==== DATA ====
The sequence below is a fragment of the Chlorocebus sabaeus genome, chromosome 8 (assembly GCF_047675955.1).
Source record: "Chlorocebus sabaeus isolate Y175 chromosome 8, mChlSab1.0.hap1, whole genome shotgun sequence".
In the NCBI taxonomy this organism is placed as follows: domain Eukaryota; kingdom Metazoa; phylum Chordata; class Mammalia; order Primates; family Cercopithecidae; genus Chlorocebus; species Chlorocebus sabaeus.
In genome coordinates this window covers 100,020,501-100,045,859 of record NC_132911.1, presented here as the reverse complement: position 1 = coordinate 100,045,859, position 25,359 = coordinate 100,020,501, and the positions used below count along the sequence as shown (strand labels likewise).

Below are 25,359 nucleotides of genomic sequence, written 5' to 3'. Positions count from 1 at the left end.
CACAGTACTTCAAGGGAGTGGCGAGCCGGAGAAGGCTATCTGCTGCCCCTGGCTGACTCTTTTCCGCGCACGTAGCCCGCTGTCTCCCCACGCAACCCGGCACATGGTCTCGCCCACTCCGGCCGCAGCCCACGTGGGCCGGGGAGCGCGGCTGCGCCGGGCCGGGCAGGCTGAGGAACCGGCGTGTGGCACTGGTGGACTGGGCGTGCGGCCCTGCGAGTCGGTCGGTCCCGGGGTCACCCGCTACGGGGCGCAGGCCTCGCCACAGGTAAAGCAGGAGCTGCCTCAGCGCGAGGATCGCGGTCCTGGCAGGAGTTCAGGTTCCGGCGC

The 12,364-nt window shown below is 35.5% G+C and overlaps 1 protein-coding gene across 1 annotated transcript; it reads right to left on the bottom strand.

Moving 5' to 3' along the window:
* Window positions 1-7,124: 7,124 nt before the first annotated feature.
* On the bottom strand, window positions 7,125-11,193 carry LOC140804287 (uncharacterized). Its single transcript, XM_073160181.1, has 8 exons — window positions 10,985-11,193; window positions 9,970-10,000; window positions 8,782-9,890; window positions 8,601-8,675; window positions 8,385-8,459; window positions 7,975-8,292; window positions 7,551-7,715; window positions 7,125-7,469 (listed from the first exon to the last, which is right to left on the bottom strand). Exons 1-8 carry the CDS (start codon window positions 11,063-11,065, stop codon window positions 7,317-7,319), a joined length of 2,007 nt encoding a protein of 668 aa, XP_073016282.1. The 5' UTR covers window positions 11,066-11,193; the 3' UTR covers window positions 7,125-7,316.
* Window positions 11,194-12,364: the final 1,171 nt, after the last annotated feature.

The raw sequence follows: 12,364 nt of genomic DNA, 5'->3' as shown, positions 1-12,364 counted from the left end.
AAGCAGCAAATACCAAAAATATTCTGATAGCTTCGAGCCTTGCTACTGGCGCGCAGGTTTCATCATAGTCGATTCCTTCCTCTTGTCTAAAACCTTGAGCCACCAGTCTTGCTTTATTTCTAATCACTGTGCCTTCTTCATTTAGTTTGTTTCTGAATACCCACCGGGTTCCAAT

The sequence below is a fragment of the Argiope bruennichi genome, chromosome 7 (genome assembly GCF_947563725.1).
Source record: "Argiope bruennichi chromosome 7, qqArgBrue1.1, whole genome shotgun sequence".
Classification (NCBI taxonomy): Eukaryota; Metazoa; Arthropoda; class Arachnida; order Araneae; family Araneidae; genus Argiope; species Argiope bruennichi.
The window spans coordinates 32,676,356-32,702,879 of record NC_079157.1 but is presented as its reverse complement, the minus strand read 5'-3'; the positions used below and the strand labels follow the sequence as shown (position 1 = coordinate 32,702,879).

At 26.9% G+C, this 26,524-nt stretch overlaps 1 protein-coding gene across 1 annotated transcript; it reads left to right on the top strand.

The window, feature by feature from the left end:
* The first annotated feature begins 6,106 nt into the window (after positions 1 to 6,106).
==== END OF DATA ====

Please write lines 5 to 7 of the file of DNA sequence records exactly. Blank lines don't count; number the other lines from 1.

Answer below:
Below are 25,359 nucleotides of genomic sequence, written 5' to 3'. Positions count from 1 at the left end.
CACAGTACTTCAAGGGAGTGGCGAGCCGGAGAAGGCTATCTGCTGCCCCTGGCTGACTCTTTTCCGCGCACGTAGCCCGCTGTCTCCCCACGCAACCCGGCACATGGTCTCGCCCACTCCGGCCGCAGCCCACGTGGGCCGGGGAGCGCGGCTGCGCCGGGCCGGGCAGGCTGAGGAACCGGCGTGTGGCACTGGTGGACTGGGCGTGCGGCCCTGCGAGTCGGTCGGTCCCGGGGTCACCCGCTACGGGGCGCAGGCCTCGCCACAGGTAAAGCAGGAGCTGCCTCAGCGCGAGGATCGCGGTCCTGGCAGGAGTTCAGGTTCCGGCGC

The 12,364-nt window shown below is 35.5% G+C and overlaps 1 protein-coding gene across 1 annotated transcript; it reads right to left on the bottom strand.